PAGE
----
12 years on, dental college stands unfinished

Shehbaz Sharif recently gave the go-ahead for making the institution functional


Ali Ousat February 05, 2017
Once complete, the institution’s infrastructure spread over 100 kanals in Lahore’s Jubilee Town will house a teaching college, postgraduate training and research centre, a teaching hospital, separate hostels for boys and girls and residence facility for the staff. SCREENGRAB

LAHORE: About 12 years ago, the then Punjab chief minister laid the foundation stone of the Fatima Jinnah Institute of Dental Sciences. The complex, whose foundation stone was laid on July 31, 2005 and was scheduled to be functional by 2009, still stands unfinished.

The fate of the ‘state-of-the-art’ dental college – a brainchild of Chaudhry Pervaiz Elahi – remained undecided until recently when the authorities decided to merge the institution with either the Ameeruddin Medical College or the Allama Iqbal Medical College’s dental section.

Once complete, the institution’s infrastructure spread over 100 kanals in Lahore’s Jubilee Town will house a teaching college, postgraduate training and research centre, a teaching hospital, separate hostels for boys and girls and residence facility for the staff.

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The educational facility was supposed to be the first dental college and teaching hospital to offer dental healthcare facilities at par with international standards.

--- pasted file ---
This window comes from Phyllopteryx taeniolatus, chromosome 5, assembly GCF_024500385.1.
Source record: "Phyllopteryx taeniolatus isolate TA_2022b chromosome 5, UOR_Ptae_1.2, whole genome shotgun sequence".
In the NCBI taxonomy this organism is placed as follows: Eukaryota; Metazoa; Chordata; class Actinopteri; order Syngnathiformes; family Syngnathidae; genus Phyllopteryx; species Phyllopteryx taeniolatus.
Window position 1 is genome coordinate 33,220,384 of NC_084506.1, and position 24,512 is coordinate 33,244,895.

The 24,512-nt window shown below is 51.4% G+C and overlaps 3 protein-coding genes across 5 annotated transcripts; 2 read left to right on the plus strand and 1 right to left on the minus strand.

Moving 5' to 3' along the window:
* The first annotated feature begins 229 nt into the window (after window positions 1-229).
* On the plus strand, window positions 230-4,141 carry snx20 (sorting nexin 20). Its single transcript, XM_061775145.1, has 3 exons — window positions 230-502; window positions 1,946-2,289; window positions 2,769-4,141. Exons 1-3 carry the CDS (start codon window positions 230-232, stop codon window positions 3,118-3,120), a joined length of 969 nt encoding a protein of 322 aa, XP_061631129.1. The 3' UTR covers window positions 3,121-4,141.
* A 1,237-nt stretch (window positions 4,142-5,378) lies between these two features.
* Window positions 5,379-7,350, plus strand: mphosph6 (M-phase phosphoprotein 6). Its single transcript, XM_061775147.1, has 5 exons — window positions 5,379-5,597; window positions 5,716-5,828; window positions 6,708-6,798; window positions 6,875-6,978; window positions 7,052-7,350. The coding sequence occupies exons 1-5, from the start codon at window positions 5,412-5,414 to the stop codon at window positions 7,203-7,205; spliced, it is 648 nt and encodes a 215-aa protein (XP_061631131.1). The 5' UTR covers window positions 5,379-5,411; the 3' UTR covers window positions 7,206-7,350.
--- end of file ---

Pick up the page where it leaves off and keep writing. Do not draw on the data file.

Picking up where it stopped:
Punjab Health Minister Khawaja Salman Rafique told The Express Tribune the chief minister along with the health secretary and department officials paid a visit to the site and called for starting the college as soon as possible.

The minister was, however, reluctant to give a tentative date of the start of operations.

“We have held several meetings with the medical superintendents of Ameeruddin Medical College and Allama Iqbal Medical College,” he said. “The exact time of its inauguration would be made public after consultations of all other stakeholders.”

Salman added that it would be beneficial for dental students and patients that Ameeruddin Medical College could be merged with such a large facility.

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The 12-year delay in starting the dental college reflects the government’s tussle with the then government led by Pakistan Muslim League-Quaid, most senior doctors in Lahore believe.

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Several other healthcare projects completed by the Punjab government led by the Chaudhrys of Gujrat – Chaudhry Shujaat Hussain and his cousin Pervaiz Elahi under Pervez Musharraf – are on hold across the province.

An official requesting anonymity said millions of rupees were spent on building the project but dental students were still getting education elsewhere and facing immense difficulties. “The Fatima Jinnah Institute of Dental Sciences also raises questions about the efficiency of the Punjab government,” he said.

Only one public hospital, the Punjab Dental College, caters to hundreds of thousands of patients of the entire province. “Making this facility functional is inevitable,” the officer said.

Published in The Express Tribune, February 6th, 2017.

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